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3 Tips for Managing Crowdsourced Workers Providing incentives and learning to listen can help managers maximize a crowdsourced workforce.

By Samantha Drake

Opinions expressed by Entrepreneur contributors are their own.

Crowdsourcing hiring is a cutting-edge way to scale a business but one that still presents certain traditional human resource challenges. Managing crowdsourced workers is an "operationally intensive" effort, says Ryan Frankel, chief executive officer and co-founder of VerbalizeIt in New York, a live, phone-based foreign-language translation service that relies on a community of 18,000 crowdsourced translators in 75 different countries. Frankel admits VerbalizeIt made some early missteps in managing its crowdsourced workforce, but learned valuable lessons about recruitment and retention along the way.

Rethink recruitment. First off, VerbalizeIt over-recruited to meet the initial demand for its services after the company's February 2012 launch, says Frankel. VerbalizeIt found itself with too many translators who didn't have enough assignments to keep them busy. As a result, the idle translators were not as invested in the business as their busy counterparts and didn't bother to stay current on the company's policies and procedures, he explains.

Frankel also realized that only about 20 to 30 percent of the candidates recruited actually passed the company's language and business knowledge proficiency tests. Recruiting and testing a large number of individuals who didn't pass the vetting process cost VerbalizeIt time and money, he notes.

VerbalizeIt adjusted its recruiting strategy and now focuses on referrals from existing translators. The referring translator receives a small percentage, about 1 to 3 percent, of the new hire's income, Frankel explains. The rewards add up for translators who keep referring high-quality candidates, he says. The candidate pool quickly improved and now 90 percent of those recruited pass the proficiency tests, says Frankel.

Value workers' time. Because crowdsourced workers have the freedom to come and go as they like, providing added value helps retain talented workers, says Daniel Qu, chief executive officer and founder of Launchsite, a website design platform in San Diego launched last May.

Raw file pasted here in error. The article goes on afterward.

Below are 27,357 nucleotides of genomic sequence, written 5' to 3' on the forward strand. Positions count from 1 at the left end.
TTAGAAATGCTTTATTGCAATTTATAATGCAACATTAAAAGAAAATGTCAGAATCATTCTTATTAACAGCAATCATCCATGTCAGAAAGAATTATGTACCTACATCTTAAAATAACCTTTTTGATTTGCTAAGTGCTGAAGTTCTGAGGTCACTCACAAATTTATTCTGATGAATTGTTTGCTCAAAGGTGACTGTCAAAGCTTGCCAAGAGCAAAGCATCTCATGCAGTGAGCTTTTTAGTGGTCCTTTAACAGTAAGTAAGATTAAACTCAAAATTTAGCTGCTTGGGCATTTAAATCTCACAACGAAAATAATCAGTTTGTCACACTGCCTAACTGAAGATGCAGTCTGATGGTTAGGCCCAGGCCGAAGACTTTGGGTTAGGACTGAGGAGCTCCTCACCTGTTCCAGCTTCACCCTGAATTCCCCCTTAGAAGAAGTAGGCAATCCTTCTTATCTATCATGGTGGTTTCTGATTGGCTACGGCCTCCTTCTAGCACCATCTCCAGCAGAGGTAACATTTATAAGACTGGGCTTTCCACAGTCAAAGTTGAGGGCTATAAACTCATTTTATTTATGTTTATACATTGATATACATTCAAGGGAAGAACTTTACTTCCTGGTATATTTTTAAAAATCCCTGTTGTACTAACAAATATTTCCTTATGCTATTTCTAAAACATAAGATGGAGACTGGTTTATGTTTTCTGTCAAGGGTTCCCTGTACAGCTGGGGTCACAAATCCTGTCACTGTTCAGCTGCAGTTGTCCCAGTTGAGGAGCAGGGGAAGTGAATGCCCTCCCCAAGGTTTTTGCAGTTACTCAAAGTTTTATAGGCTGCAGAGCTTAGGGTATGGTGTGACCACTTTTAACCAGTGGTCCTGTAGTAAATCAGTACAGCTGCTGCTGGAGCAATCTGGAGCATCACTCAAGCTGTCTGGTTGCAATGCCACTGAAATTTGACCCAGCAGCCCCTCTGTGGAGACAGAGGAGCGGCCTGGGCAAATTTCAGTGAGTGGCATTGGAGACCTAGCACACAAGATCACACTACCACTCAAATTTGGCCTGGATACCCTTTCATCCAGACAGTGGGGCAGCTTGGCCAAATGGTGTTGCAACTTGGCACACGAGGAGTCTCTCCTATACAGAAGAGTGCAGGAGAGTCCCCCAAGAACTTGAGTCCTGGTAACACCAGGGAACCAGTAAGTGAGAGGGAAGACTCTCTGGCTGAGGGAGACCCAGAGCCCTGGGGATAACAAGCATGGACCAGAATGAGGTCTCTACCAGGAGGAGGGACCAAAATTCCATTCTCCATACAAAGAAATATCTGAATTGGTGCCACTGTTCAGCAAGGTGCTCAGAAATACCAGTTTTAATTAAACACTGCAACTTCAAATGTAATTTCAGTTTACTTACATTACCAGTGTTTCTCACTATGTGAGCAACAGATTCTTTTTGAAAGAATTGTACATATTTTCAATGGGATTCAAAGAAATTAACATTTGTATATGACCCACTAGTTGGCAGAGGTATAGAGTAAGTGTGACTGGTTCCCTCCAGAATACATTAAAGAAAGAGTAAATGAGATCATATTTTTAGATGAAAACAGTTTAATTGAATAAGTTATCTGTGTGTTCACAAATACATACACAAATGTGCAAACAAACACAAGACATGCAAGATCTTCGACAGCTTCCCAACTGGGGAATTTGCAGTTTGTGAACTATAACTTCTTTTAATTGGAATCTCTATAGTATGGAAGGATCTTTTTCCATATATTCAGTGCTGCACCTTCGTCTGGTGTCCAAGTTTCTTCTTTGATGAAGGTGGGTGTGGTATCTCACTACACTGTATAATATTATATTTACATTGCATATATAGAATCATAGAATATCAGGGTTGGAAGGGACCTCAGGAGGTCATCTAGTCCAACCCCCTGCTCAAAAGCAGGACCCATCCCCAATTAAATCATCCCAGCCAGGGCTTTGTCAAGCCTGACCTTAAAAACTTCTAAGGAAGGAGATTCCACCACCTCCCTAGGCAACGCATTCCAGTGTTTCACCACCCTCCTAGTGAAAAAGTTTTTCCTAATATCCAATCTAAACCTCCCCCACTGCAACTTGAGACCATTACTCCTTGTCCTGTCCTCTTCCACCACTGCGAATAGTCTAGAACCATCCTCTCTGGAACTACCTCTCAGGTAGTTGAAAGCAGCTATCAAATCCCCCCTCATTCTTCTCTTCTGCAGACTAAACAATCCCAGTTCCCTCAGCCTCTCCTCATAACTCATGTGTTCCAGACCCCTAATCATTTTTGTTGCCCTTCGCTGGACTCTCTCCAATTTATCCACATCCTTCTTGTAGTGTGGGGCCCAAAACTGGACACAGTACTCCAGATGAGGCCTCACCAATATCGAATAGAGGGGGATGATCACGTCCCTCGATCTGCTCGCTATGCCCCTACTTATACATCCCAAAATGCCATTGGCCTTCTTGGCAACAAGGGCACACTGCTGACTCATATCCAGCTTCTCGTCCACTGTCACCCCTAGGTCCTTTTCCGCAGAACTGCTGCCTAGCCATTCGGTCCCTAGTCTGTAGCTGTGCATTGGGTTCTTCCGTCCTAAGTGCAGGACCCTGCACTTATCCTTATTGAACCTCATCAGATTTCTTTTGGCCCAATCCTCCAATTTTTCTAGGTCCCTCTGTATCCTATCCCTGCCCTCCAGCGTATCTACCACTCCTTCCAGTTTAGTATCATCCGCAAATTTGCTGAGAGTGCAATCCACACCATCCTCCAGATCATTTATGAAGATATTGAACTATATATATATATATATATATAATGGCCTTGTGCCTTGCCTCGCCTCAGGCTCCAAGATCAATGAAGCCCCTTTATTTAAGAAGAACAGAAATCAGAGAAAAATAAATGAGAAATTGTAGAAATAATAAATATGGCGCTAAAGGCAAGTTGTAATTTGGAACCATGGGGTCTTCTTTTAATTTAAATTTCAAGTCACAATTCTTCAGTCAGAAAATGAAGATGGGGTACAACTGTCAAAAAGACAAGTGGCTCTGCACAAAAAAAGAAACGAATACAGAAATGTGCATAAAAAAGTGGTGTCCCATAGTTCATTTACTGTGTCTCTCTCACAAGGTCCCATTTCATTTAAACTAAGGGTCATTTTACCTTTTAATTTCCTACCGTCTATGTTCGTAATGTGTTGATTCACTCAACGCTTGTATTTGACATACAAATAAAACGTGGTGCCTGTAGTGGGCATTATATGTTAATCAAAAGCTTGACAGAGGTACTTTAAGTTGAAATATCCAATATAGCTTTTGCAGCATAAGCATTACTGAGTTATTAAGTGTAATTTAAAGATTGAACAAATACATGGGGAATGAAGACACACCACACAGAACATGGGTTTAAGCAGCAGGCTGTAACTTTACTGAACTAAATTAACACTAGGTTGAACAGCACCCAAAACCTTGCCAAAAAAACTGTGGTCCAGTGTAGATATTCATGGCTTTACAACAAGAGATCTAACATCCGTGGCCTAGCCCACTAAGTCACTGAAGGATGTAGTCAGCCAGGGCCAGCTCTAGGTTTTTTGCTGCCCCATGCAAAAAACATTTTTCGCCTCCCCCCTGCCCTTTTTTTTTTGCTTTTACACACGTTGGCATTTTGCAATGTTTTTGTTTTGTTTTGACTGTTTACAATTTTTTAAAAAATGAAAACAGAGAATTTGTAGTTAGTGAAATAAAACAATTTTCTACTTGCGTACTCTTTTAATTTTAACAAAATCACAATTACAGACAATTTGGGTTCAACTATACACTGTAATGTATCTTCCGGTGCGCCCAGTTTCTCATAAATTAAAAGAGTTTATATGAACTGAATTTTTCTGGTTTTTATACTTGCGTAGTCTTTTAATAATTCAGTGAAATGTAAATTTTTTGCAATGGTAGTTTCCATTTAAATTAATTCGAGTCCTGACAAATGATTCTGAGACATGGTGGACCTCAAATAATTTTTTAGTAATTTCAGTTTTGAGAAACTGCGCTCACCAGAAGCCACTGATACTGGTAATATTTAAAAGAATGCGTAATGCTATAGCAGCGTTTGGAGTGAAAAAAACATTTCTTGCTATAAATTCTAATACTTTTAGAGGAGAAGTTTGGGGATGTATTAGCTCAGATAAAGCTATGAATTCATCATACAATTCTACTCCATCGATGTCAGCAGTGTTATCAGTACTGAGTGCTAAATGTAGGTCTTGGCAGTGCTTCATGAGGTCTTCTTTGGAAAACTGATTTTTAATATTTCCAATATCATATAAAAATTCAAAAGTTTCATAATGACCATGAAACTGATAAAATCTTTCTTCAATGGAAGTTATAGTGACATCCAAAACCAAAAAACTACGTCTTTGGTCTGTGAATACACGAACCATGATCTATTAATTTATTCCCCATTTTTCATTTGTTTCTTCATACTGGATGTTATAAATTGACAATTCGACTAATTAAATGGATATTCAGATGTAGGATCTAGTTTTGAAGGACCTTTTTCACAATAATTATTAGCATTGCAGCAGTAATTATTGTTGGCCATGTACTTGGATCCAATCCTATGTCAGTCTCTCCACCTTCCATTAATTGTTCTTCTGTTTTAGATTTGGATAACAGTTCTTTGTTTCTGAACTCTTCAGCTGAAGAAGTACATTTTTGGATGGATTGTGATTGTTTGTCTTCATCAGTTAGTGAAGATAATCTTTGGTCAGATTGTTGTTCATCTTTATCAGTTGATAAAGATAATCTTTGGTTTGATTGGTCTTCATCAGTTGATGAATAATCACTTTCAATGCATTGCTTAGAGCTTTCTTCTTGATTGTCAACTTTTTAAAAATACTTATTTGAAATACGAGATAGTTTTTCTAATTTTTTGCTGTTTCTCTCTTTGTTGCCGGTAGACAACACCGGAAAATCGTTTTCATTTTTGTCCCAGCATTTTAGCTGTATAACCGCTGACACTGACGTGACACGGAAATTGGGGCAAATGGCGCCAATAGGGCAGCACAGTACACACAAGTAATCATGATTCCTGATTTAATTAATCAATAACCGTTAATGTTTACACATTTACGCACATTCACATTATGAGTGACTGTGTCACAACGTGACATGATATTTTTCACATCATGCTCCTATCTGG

Launchsite, which maintains a pool of approximately 300 vetted website designers, offers clients three designers who compete to build a client's website by creating a sample page. The client chooses a designer with whom to work and Launchsite takes a percentage of the payment, Qu says.

Importantly, the two designers who aren't chosen by the client get paid $50 for their effort, as long as it's rated highly enough by the client, "so the designers don't walk away with nothing," Qu explains. Other crowdsourced web design sites don't limit the number of proposals submitted and don't pay the runners-up for their time, he points out.

Tap into worker wisdom. Engaging service providers in the business is a fundamental part of managing a crowdsourced workforce, says Garrick Pohl, chief executive officer and founder of Zipments in New York, a delivery service that primarily relies on several hundred crowdsourced bicycle couriers. Zipments gets its couriers' input on everything from how to do their jobs more efficiently to what they wear to work. "If it doesn't work for the couriers, they just won't do it," Pohl says.

Zipments, which launched in 2012 and recently expanded to Chicago, broke into the well-established bicycle courier community in Manhattan by laying the groundwork for its recruitment efforts a year in advance, says Pohl. Zipments used social media to identify the influencers in the courier community and assembled a courier "think tank," he explains.

During lunch meetings, Pohl says he learned about what the couriers needed and wanted, and who would be most receptive to the company's collaborative delivery model. Pohl also makes sure he's always available for feedback by giving couriers his personal phone number and email address. "If you're not listening to the service providers, you're building your business on sand," he says.

Samantha Drake is a freelance writer and editor in the Philadelphia area who specializes in business, legal, environmental, and general interest issues.

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